Papercuts J.P. Anthology Commemorates Bookstore’s First Year

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On July 12, Boston bookstore Papercuts J.P. released The Papercuts Anthology: What Happened Here, Volume 1, co-edited by Katie Eelman and Kate Layte, which captures the magic of the bookstore’s first year in business through works by many of the store’s visiting authors.

Book jacket for The Papercuts Anthology: Volume 1The Papercuts Anthology is a trade paperback original published by Quill, an imprint of the crowdsource-driven publisher Inkshares; it is distributed to the trade by Ingram Publisher Services.

This is the first indie bookstore collaboration for Inkshares, which launched in 2013 as an independent publisher that lets readers decide what gets published by demonstrating their support through preorders. The Papercuts Anthology reached the preorder goal of 250 copies needed in order to move ahead with publication with Inkshares’ Quill imprint.

“Crowdsourcing has been a vital part of Papercuts since we opened,” said owner Kate Layte, who used Indiegogo to raise start-up capital for the store’s November 2014 opening. “Inkshares provided the perfect platform where we could sell preorders to our community, while allowing us to have the artistic liberty to make it exactly how we wanted.”

Katie Eelman, Papercuts J.P. media and events coordinator, noted that the store’s customers were instrumental in allowing them to achieve the preorder threshold to publish with Inkshares. “The book really would not exist without their early support, and we have so much gratitude to our loyal patrons,” she said.

Latye and Eelman conjured up the idea for the anthology while at BookExpo America 2015, as they discussed the fleeting nature of their trade show experience in terms of who they met and what they heard. Layte suggested publishing an anthology that would feature the writing of authors who visited the store early on.

The enthusiasm from the contributing authors was remarkable, said Eelman, who asked all of the authors who visited the bookstore in its first year to write something for the anthology. “Since we were highly selective about the author events we hosted, our intention was that the material would end up being a unique reflection of what happened here,” she said.

Authors were asked to write fiction, nonfiction, or poetry on any subject in a piece between 2,500 and 7,500 words. “What resulted is a spectacular mix of genres and a broad range of styles,” said Layte.

The Papercuts Anthology includes contributions from 23 authors, from New York Times bestselling authors to local Boston icons. Among the pieces are an essay from author Edan Lepucki on what to do when your book doesn’t sell and musings on flying from Boston musician Rick Berlin, as well as contributions from authors Cat Warren, Jennifer Tseng, and Porter Square Books staff member Josh Cook. “We’d like to think that there really is something here for everyone, and collectively it showcases some damn good writing that we’re thrilled to share with a wider audience,” said Layte.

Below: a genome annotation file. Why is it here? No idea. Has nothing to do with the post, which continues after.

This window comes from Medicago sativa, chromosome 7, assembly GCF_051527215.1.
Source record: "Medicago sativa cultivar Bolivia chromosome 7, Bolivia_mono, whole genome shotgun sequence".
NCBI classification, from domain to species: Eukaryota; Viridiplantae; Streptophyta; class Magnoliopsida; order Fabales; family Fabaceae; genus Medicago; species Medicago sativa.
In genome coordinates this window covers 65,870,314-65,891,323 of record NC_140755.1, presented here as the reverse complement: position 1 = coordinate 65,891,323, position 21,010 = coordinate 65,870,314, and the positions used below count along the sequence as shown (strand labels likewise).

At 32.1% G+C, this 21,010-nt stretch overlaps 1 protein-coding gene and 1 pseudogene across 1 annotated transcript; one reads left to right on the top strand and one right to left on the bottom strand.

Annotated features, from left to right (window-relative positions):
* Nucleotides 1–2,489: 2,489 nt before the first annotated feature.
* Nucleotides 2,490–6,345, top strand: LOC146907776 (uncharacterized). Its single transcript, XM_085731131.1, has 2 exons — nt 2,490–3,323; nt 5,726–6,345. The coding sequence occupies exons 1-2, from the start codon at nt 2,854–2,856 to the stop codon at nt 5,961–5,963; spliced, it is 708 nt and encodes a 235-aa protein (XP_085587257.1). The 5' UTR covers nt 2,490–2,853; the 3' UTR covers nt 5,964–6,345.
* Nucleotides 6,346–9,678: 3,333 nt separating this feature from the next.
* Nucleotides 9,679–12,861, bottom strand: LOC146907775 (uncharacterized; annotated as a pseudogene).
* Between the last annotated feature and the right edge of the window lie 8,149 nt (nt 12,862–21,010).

Eelman said the process of working with Inkshares was wonderful, and that the book turned out more beautiful than either she or Layte could have imagined.

“Inkshares is a huge advocate for indies, and indies should take advantage of the unique networks they have created and think of new ways to engage — whether it’s through an anthology like ours, original works by booksellers, or something entirely new,” said Layte.

Matt Kaye, vice president of marketing and operations at Inkshares, told Bookselling This Week: “We’re thrilled to be publishing this book, and believe that our platform partnered with indie bookstores opens up a new publishing path — one that connects local authors and readers with local bookstores to publish books that may otherwise be overlooked by major publishers.”

Layte and Eelman said that work is starting soon on Volume 2 of The Papercuts Anthology. “It’s an exciting time to be a bookseller: we have the unique opportunity of having a physical space in order to sell books, communities that trust and support us, and it’s easier now to publish than ever before,” said Layte.

Inkshares offers different publishing services based on acquired preorders. At the 250-copy threshold, a book qualifies to be published through its Quill imprint, which provides an ISBN, light editing, limited distribution, and print-on-demand copies to all backers. At the 750-preorder goal, the publishing process is the same as with any traditional publisher: full editorial services, design, an offset print run, marketing, and distribution.

Inkshares pays author royalties of 50 percent on print sales and 70 percent on e-book sales for every sale after an author reaches the funding goal. For Quill, royalties kick in after 250 preorders are sold; for Inkshares’ full publishing tier, royalties start accumulating after 750 preorders are sold. All funds up to this point are applied directly to the cost of production. Learn more about Inkshares here.